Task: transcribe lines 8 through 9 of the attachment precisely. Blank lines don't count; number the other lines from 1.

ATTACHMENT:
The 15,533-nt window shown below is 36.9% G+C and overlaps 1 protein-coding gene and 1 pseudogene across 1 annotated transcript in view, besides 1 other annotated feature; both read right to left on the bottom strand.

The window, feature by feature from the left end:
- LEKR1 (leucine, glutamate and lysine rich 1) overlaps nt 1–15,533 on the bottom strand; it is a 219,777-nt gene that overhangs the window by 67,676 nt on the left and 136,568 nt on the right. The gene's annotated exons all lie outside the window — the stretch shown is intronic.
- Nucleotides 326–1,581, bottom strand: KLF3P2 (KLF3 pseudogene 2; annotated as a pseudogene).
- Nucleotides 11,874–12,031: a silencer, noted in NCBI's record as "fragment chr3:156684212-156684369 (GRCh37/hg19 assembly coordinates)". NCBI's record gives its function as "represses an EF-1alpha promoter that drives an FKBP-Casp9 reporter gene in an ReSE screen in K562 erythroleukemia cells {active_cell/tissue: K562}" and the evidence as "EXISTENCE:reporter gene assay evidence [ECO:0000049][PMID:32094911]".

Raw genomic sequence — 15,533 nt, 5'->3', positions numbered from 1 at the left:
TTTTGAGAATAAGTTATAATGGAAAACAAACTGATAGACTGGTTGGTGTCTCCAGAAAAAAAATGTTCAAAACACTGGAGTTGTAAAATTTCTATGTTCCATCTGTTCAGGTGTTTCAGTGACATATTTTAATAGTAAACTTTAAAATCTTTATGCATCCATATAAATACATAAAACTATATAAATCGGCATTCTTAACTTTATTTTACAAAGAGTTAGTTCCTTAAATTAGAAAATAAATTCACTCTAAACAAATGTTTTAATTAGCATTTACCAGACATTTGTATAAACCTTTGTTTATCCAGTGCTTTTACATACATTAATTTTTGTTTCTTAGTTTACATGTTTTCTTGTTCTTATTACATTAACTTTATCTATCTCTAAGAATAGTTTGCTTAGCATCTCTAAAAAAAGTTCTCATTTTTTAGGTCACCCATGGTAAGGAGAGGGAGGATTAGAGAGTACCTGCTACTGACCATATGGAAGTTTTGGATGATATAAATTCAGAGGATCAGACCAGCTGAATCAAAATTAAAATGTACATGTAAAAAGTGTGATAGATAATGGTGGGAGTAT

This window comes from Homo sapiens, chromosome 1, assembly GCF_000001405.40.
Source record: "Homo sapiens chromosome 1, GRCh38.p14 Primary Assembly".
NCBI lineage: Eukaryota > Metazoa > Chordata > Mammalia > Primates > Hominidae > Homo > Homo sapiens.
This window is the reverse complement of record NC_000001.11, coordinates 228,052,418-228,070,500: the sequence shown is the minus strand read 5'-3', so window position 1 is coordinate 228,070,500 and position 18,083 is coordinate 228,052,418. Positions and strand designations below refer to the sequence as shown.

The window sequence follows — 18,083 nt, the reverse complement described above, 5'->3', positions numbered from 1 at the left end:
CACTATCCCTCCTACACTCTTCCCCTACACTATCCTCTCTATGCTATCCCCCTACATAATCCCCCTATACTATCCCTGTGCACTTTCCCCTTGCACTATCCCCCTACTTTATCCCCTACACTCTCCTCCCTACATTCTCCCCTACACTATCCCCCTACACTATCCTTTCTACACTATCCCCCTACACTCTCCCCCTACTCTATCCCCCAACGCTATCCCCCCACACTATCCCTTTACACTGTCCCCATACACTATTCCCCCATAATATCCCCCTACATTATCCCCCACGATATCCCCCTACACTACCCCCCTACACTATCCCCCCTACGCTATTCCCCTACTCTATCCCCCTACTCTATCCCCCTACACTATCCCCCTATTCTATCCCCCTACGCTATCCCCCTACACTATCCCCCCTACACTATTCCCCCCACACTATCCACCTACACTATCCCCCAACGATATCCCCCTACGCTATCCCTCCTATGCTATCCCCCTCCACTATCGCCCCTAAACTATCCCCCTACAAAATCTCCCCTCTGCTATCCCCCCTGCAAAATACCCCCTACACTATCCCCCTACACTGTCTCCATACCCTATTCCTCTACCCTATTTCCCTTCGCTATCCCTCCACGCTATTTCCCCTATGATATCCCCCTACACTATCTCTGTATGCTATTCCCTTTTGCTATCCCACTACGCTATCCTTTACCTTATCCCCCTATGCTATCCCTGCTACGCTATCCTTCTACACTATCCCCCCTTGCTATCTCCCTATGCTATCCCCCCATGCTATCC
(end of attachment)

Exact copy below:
This window comes from Homo sapiens, chromosome 1, assembly GCF_000001405.40.
Source record: "Homo sapiens chromosome 1, GRCh38.p14 Primary Assembly".